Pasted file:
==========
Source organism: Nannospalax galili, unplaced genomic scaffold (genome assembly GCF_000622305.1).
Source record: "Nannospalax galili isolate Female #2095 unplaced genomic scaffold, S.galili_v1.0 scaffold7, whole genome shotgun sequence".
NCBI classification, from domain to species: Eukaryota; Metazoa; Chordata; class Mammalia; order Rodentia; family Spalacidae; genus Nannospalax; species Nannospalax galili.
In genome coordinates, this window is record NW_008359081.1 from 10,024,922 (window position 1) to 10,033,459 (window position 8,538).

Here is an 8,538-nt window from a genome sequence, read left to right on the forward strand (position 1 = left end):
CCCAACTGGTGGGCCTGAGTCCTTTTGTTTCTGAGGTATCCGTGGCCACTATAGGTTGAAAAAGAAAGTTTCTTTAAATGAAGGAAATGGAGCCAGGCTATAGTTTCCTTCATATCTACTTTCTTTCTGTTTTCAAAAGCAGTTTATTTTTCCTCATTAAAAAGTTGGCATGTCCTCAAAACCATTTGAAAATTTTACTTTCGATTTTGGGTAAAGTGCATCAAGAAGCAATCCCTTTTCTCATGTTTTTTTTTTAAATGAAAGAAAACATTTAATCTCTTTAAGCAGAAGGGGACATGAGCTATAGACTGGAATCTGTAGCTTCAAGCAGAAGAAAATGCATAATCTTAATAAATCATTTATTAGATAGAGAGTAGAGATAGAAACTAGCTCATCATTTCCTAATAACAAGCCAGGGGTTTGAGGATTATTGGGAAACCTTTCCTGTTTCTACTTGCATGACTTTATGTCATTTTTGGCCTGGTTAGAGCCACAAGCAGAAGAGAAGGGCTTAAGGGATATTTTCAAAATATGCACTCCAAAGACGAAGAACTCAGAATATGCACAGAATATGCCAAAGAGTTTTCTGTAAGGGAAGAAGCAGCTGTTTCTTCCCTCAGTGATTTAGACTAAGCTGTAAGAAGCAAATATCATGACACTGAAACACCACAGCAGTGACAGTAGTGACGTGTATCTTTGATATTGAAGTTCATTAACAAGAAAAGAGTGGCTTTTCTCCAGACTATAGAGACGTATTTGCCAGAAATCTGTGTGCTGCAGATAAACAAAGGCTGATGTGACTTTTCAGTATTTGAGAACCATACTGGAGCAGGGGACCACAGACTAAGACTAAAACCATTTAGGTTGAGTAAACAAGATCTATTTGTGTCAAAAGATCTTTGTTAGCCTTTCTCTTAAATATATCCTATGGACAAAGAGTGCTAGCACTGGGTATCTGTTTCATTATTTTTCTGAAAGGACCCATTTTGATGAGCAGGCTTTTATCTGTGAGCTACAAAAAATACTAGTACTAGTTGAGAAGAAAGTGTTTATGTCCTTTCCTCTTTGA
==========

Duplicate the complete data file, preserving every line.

Source organism: Nannospalax galili, unplaced genomic scaffold (genome assembly GCF_000622305.1).
Source record: "Nannospalax galili isolate Female #2095 unplaced genomic scaffold, S.galili_v1.0 scaffold7, whole genome shotgun sequence".
NCBI classification, from domain to species: Eukaryota; Metazoa; Chordata; class Mammalia; order Rodentia; family Spalacidae; genus Nannospalax; species Nannospalax galili.
In genome coordinates, this window is record NW_008359081.1 from 10,024,922 (window position 1) to 10,033,459 (window position 8,538).

Here is an 8,538-nt window from a genome sequence, read left to right on the forward strand (position 1 = left end):
CCCAACTGGTGGGCCTGAGTCCTTTTGTTTCTGAGGTATCCGTGGCCACTATAGGTTGAAAAAGAAAGTTTCTTTAAATGAAGGAAATGGAGCCAGGCTATAGTTTCCTTCATATCTACTTTCTTTCTGTTTTCAAAAGCAGTTTATTTTTCCTCATTAAAAAGTTGGCATGTCCTCAAAACCATTTGAAAATTTTACTTTCGATTTTGGGTAAAGTGCATCAAGAAGCAATCCCTTTTCTCATGTTTTTTTTTTAAATGAAAGAAAACATTTAATCTCTTTAAGCAGAAGGGGACATGAGCTATAGACTGGAATCTGTAGCTTCAAGCAGAAGAAAATGCATAATCTTAATAAATCATTTATTAGATAGAGAGTAGAGATAGAAACTAGCTCATCATTTCCTAATAACAAGCCAGGGGTTTGAGGATTATTGGGAAACCTTTCCTGTTTCTACTTGCATGACTTTATGTCATTTTTGGCCTGGTTAGAGCCACAAGCAGAAGAGAAGGGCTTAAGGGATATTTTCAAAATATGCACTCCAAAGACGAAGAACTCAGAATATGCACAGAATATGCCAAAGAGTTTTCTGTAAGGGAAGAAGCAGCTGTTTCTTCCCTCAGTGATTTAGACTAAGCTGTAAGAAGCAAATATCATGACACTGAAACACCACAGCAGTGACAGTAGTGACGTGTATCTTTGATATTGAAGTTCATTAACAAGAAAAGAGTGGCTTTTCTCCAGACTATAGAGACGTATTTGCCAGAAATCTGTGTGCTGCAGATAAACAAAGGCTGATGTGACTTTTCAGTATTTGAGAACCATACTGGAGCAGGGGACCACAGACTAAGACTAAAACCATTTAGGTTGAGTAAACAAGATCTATTTGTGTCAAAAGATCTTTGTTAGCCTTTCTCTTAAATATATCCTATGGACAAAGAGTGCTAGCACTGGGTATCTGTTTCATTATTTTTCTGAAAGGACCCATTTTGATGAGCAGGCTTTTATCTGTGAGCTACAAAAAATACTAGTACTAGTTGAGAAGAAAGTGTTTATGTCCTTTCCTCTTTGA